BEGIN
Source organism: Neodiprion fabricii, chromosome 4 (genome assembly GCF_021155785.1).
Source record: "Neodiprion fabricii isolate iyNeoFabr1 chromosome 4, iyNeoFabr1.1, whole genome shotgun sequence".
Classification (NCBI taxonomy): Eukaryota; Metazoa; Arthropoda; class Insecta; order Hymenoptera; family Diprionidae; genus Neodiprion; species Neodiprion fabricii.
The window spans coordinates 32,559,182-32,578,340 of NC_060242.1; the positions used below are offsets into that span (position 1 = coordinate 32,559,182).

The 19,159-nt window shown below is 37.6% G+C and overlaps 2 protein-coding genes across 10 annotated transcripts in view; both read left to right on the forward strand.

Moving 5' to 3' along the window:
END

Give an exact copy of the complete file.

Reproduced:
Source organism: Neodiprion fabricii, chromosome 4 (genome assembly GCF_021155785.1).
Source record: "Neodiprion fabricii isolate iyNeoFabr1 chromosome 4, iyNeoFabr1.1, whole genome shotgun sequence".
Classification (NCBI taxonomy): Eukaryota; Metazoa; Arthropoda; class Insecta; order Hymenoptera; family Diprionidae; genus Neodiprion; species Neodiprion fabricii.
The window spans coordinates 32,559,182-32,578,340 of NC_060242.1; the positions used below are offsets into that span (position 1 = coordinate 32,559,182).

The 19,159-nt window shown below is 37.6% G+C and overlaps 2 protein-coding genes across 10 annotated transcripts in view; both read left to right on the forward strand.

Moving 5' to 3' along the window: